In many ways, Darwin Nunez looks like the most typical of Liverpool signings.
And yet at the same time, the Uruguayan’s arrival represents a significant, and perhaps overdue, change of strategy at Anfield.
Nunez’s £64 million ($79m) move to Merseyside was confirmed on Tuesday, the 22-year-old signing a six-year deal in the process.
The fee could rise through some achievable clauses to see Nunez become a club-record purchase for Liverpool, eclipsing the £75m ($94m) they paid to Southampton for Virgil van Dijk back in January 2018.
It is also the first time under Jurgen Klopp that the Reds have gone big on what you might deem a ‘traditional’ centre-forward. The times they really are a-changin'.
Nunez may have played occasionally on the left for Benfica – including, for a spell, at Anfield in the Champions League earlier this year – but he arrives at Liverpool with a reputation as a free-scoring No.9, and a record of 34 goals in 41 games this season suggests he's developing nicely.
His signing, surely, will mean a shift in emphasis for Klopp.
For so long, his system has revolved around Roberto Firmino, whose skill as a selfless, hard-pressing ‘False Nine’ has enabled Sadio Mane and, even more spectacularly, Mohamed Salah to make the jump from gifted-but-inconsistent wingers into elite, prolific wide-forwards.
Those three have been sensational, winning everything there is to win while scoring a combined 338 goals over the past five seasons. Mane and Salah alone have been responsible for 263 of those.
The memories created by the 'MSF' are plentiful.
But Mane is set to join Bayern Munich and Firmino’s influence has been waning for two seasons now. Salah is hanging around for at least another year, but the changing of the guard has officially arrived.
The challenge for Klopp now is to build a second magnificent attack.
With Nunez on board, and with Fabio Carvalho, the exciting Fulham teenager, joining on July 1, the pieces may now be in place.
Diogo Jota, after all, has made big strides since joining from Wolves in 2020, scoring 34 goals in two seasons, while Luis Diaz’s impact since his January switch from Porto has been impressive, to say the least.
The Colombian started all three of the finals Liverpool reached this season, winning the player of the match award in two of them, and appears to be the natural successor to Mane on the left flank.
Carvalho, too, should get opportunities.
Like most Liverpool attackers, the 19-year-old is comfortable playing in multiple positions, but he is viewed internally, for now at least, as a Philippe Coutinho-esque figure, best deployed either from the left or, if the game dictates, as a specialist No.10.
“He has elite potential,” says one Anfield source, who believes the Portugal Under-21 international won’t take long to make an impact on Merseyside.
Nunez, of course, will be expected to hit the ground running. Liverpool have done plenty of due diligence on him, tracking his progress from Penarol in Montevideo to the Spanish side Almeria, whom he joined in 2019.
Julian Ward, the Reds’ new sporting director, is particularly well-connected in Portugal, and has received glowing reports on Nunez’s professionalism, work ethic and desire for self improvement.
Ward’s relationship with Pedro Marques, Benfica’s technical director, and with Jorge Mendes, the player’s agent, meant negotiations were smooth and cordial, despite the hefty figures at play.
Nunez, for his part, was always keen on a move to Anfield.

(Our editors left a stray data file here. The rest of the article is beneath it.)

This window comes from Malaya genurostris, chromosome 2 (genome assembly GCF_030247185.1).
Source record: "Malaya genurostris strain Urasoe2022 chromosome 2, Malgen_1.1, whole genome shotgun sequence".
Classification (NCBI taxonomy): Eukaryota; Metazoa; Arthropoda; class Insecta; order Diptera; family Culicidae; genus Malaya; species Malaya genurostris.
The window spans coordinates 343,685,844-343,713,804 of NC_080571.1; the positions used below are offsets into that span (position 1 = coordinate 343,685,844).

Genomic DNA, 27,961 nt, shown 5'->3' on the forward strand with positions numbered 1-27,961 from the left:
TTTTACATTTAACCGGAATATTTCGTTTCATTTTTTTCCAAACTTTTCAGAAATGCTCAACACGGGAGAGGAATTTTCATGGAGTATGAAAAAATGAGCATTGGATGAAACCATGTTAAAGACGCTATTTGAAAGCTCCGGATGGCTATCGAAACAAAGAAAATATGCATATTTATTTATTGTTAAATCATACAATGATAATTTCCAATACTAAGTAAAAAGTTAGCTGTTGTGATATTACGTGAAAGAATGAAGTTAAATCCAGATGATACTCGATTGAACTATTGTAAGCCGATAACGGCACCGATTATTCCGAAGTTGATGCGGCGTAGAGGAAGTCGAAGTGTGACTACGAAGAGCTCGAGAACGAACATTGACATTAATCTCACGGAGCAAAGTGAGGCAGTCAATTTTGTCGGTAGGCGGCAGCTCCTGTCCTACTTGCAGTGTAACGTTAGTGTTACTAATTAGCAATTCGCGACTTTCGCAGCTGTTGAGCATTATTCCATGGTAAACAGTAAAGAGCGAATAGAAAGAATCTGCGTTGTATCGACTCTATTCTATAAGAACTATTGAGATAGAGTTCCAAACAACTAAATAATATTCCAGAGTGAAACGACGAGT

Klopp is understood to be particularly pleased with developments. The Reds boss was hugely impressed when Liverpool met Benfica in the Champions League quarter-final in April.
Nunez scored in both legs of the tie, battling hard with Ibrahima Konate in Liverpool’s 3-1 win at Estadio da Luz before wreaking havoc with a series of well-timed runs in the 3-3 draw at Anfield eight days later.
“If he stays healthy, [he has] a big career ahead of him,” remarked Klopp, who at that point was already aware there was a chance the big forward might be Anfield-bound this summer.
The transfer fee, naturally, will raise eyebrows, but Liverpool are banking on Nunez doing what Firmino, Salah, Mane, Jota and Diaz have all done before him: developing rapidly under the guidance of Klopp and Pep Lijnders.
At 22, he has even more scope for improvement than those mentioned, all of whom were a year or two older when signed.
With Manchester City snapping up Erling Haaland, and with the likes of Karim Benzema, Robert Lewandowski, Harry Kane, Kylian Mbappe, Dusan Vlahovic and Cristiano Ronaldo all racking up big numbers on a consistent basis, it is interesting to see Liverpool join the arms race by splashing out on a striker of their own – even if Nunez is different to those listed above, in terms of both style and experience.
Klopp’s side have hardly struggled for goals – they scored 147 in 63 games last season, with Salah, Mane and Jota all hitting 20-plus – but maybe the lessons of those three cup finals, in which they drew a blank across 330 minutes of football, struck a chord.
For all Firmino’s qualities, a killer instinct in front of goal has never really been one, and the loss of Mane, and to a lesser extent Divock Origi, means almost all of the goalscoring burden would have landed at the feet of Salah – not that he would necessarily have been complaining.
Liverpool have had success with Uruguayan strikers before of course – we won’t discuss their record with players named Nunez – and it is interesting to note that Luis Suarez, who lit up Anfield during his three-and-a-half-years there, is already a fully paid-up member of the Darwin fanclub.
“I know a thing or two about forwards,” Suarez said. “And I told [Barcelona] ‘Pay attention to this one, he’s very good.'”
Instead, it is another of his former clubs who have taken the plunge.
A gamble, for sure, but one Klopp hopes will pay off handsomely. His second great Liverpool side is taking shape.